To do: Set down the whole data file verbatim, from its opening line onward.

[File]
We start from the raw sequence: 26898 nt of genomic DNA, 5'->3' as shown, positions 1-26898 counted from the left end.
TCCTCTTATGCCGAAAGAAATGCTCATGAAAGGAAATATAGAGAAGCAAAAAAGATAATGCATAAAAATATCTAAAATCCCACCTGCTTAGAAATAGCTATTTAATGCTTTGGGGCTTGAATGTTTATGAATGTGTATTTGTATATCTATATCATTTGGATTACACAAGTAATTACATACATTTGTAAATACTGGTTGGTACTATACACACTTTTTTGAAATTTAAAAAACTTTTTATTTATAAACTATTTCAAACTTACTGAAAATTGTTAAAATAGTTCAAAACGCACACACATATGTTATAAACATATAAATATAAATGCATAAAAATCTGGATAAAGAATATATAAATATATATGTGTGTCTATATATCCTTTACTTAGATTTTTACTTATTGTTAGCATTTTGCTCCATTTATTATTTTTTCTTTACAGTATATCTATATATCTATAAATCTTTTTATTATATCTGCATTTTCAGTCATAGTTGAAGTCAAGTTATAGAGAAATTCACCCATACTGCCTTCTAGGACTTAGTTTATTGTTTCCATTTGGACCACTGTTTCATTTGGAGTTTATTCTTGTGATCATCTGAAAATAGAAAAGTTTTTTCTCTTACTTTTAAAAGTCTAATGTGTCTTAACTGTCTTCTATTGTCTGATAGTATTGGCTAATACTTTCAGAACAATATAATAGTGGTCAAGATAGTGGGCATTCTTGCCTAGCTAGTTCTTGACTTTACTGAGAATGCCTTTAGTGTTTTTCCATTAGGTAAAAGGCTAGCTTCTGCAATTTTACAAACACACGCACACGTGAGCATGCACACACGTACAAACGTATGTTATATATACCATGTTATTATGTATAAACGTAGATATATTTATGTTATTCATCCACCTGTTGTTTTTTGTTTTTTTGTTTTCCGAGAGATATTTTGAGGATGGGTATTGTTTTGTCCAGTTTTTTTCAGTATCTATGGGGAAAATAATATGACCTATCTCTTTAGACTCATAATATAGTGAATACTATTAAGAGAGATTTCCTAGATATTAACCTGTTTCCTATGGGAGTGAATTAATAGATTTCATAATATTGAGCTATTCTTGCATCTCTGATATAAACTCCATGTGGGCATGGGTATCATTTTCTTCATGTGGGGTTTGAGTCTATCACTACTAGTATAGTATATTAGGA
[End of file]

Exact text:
We start from the raw sequence: 26898 nt of genomic DNA, 5'->3' as shown, positions 1-26898 counted from the left end.
TCCTCTTATGCCGAAAGAAATGCTCATGAAAGGAAATATAGAGAAGCAAAAAAGATAATGCATAAAAATATCTAAAATCCCACCTGCTTAGAAATAGCTATTTAATGCTTTGGGGCTTGAATGTTTATGAATGTGTATTTGTATATCTATATCATTTGGATTACACAAGTAATTACATACATTTGTAAATACTGGTTGGTACTATACACACTTTTTTGAAATTTAAAAAACTTTTTATTTATAAACTATTTCAAACTTACTGAAAATTGTTAAAATAGTTCAAAACGCACACACATATGTTATAAACATATAAATATAAATGCATAAAAATCTGGATAAAGAATATATAAATATATATGTGTGTCTATATATCCTTTACTTAGATTTTTACTTATTGTTAGCATTTTGCTCCATTTATTATTTTTTCTTTACAGTATATCTATATATCTATAAATCTTTTTATTATATCTGCATTTTCAGTCATAGTTGAAGTCAAGTTATAGAGAAATTCACCCATACTGCCTTCTAGGACTTAGTTTATTGTTTCCATTTGGACCACTGTTTCATTTGGAGTTTATTCTTGTGATCATCTGAAAATAGAAAAGTTTTTTCTCTTACTTTTAAAAGTCTAATGTGTCTTAACTGTCTTCTATTGTCTGATAGTATTGGCTAATACTTTCAGAACAATATAATAGTGGTCAAGATAGTGGGCATTCTTGCCTAGCTAGTTCTTGACTTTACTGAGAATGCCTTTAGTGTTTTTCCATTAGGTAAAAGGCTAGCTTCTGCAATTTTACAAACACACGCACACGTGAGCATGCACACACGTACAAACGTATGTTATATATACCATGTTATTATGTATAAACGTAGATATATTTATGTTATTCATCCACCTGTTGTTTTTTGTTTTTTTGTTTTCCGAGAGATATTTTGAGGATGGGTATTGTTTTGTCCAGTTTTTTTCAGTATCTATGGGGAAAATAATATGACCTATCTCTTTAGACTCATAATATAGTGAATACTATTAAGAGAGATTTCCTAGATATTAACCTGTTTCCTATGGGAGTGAATTAATAGATTTCATAATATTGAGCTATTCTTGCATCTCTGATATAAACTCCATGTGGGCATGGGTATCATTTTCTTCATGTGGGGTTTGAGTCTATCACTACTAGTATAGTATATTAGGA